Home » Ghana Seeks $5.4 Billion Relief in Crucial Debt Talks with Creditors

Ghana Seeks $5.4 Billion Relief in Crucial Debt Talks with Creditors

The West African nation seeks $5.4 billion relief package from its creditors to avoid default and improve its debt trajectory.

by Motoni Olodun

Ghana is in a critical stage of negotiating a debt restructuring deal with its external creditors, as the West African nation faces mounting economic challenges and a looming debt crisis.

The government has asked for a $5.4 billion relief package, which would include a moratorium on interest payments, a reduction in principal payments, and an extension of maturities, according to a finance professor at Andrews University in Michigan, USA, Williams Peprah.

Peprah, who spoke to GhanaWeb, a leading digital news platform in Ghana, advised the government to stick to its target amount and expedite the talks to avoid further damage to the economy.

“If you ask me, we may have to go in with a figure to negotiate. The $5.4 billion that we want, whatever cut-off point that is being approved, we should be able to convince these external creditors that the $5.4 billion is what will help our economy and help us to complete our restructuring program,” he said.

“Whatever cutoff date may be agreed by each party, whether the Paris club or China, the aim should be on the $5.4 billion. That should be the cut-off date,” he added.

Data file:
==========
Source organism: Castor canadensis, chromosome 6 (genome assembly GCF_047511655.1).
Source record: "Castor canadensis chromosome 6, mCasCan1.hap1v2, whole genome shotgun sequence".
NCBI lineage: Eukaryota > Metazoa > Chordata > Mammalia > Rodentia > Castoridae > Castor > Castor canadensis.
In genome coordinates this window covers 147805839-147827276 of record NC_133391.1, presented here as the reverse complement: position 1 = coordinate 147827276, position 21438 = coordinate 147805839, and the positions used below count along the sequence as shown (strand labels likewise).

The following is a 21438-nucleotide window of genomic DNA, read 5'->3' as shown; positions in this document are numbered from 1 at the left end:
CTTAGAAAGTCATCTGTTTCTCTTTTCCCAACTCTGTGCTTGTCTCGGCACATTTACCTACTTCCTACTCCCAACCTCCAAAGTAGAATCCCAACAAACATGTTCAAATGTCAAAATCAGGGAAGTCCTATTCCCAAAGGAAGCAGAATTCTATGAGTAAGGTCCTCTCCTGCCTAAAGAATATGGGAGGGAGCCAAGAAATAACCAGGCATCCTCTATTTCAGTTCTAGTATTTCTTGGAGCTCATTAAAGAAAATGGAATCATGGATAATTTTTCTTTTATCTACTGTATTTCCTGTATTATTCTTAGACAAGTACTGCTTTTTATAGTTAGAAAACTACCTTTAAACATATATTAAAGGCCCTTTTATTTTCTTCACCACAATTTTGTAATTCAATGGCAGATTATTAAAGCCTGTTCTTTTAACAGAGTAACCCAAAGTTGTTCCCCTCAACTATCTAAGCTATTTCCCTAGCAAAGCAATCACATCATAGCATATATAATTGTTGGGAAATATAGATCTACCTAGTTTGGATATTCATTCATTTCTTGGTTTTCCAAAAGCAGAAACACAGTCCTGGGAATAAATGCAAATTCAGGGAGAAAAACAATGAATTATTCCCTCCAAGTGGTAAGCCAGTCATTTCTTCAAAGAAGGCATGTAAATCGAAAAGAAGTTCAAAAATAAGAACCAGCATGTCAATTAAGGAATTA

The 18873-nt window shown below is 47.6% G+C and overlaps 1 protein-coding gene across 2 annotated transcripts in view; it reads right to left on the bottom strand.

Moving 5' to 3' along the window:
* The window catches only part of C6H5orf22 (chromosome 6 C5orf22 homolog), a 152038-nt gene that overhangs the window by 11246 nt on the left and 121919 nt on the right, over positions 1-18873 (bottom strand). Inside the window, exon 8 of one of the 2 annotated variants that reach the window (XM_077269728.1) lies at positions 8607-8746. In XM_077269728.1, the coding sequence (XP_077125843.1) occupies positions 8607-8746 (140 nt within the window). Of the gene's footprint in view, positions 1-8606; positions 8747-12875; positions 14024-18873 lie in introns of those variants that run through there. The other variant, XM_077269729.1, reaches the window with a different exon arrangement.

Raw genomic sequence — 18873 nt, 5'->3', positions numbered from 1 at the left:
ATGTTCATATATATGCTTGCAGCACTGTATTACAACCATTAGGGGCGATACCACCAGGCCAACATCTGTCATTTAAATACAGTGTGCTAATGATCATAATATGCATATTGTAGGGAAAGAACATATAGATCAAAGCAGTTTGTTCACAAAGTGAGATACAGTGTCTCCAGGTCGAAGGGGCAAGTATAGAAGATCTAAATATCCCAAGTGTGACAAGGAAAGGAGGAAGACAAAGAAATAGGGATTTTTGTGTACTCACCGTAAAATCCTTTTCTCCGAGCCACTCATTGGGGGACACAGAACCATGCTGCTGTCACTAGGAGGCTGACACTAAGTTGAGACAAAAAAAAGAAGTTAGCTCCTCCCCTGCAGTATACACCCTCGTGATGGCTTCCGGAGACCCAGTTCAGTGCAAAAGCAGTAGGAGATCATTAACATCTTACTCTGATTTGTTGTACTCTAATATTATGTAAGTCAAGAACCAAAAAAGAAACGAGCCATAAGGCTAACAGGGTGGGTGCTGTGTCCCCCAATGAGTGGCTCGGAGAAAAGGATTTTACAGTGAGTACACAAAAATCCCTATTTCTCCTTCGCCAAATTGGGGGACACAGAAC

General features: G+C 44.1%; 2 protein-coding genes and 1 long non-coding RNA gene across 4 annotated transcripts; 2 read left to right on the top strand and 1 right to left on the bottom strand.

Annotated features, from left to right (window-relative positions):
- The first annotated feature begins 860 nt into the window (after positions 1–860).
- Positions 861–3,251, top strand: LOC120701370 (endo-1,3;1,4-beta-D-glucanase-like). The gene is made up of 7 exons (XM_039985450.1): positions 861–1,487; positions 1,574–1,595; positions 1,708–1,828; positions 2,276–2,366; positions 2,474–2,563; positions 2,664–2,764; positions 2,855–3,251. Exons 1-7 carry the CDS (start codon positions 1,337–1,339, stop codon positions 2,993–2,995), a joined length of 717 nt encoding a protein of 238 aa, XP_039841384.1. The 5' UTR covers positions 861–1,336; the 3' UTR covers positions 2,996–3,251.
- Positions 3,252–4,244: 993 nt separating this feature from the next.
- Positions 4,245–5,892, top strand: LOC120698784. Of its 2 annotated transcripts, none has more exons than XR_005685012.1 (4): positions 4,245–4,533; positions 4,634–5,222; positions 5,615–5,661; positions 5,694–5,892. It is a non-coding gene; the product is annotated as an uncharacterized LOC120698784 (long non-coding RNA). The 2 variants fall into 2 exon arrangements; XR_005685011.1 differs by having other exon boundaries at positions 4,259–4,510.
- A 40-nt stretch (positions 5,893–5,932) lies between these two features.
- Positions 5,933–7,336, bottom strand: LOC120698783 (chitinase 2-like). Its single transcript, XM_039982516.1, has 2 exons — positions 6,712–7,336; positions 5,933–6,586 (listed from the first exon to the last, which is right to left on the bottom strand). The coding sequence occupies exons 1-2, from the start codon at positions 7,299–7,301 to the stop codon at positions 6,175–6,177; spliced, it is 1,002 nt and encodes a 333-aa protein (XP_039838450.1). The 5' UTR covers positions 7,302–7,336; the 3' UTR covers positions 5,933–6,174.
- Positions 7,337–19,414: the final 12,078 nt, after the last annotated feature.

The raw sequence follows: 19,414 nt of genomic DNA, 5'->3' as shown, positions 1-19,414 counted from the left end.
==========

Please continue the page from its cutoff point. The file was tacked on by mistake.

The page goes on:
Ghana is among several African countries that have sought debt relief from their creditors amid the coronavirus pandemic, which has worsened their fiscal and external positions.

The country has already received some $1.15 billion in funding from the International Monetary Fund and the World Bank, as well as a suspension of debt service payments from the G20 group of countries until June 2024.

However, the government is still in talks with its commercial and bilateral creditors, who hold about 50% of its external debt, to secure more favorable terms and avoid a default.

According to the Minister of Finance, Ken Ofori-Atta, he is confident that official creditors will agree on a memorandum of understanding in a meeting scheduled for Jan. 8, Bloomberg reported.

The minister said the completion of the external debt restructuring would improve the country’s debt trajectory and enable Ghana to reach its target of a 55% debt-to-GDP ratio by 2028.

Ghana’s total public debt has declined from 73.1% of GDP at the end of 2022 to 66.4% of GDP as of September 2023, according to the latest data from the Bank of Ghana.

However, the country still faces high risks of debt distress and low growth prospects, as it grapples with the impact of the pandemic and the aftermath of the 2023 general elections, which were marred by violence and legal disputes.

Source: GhanaWeb

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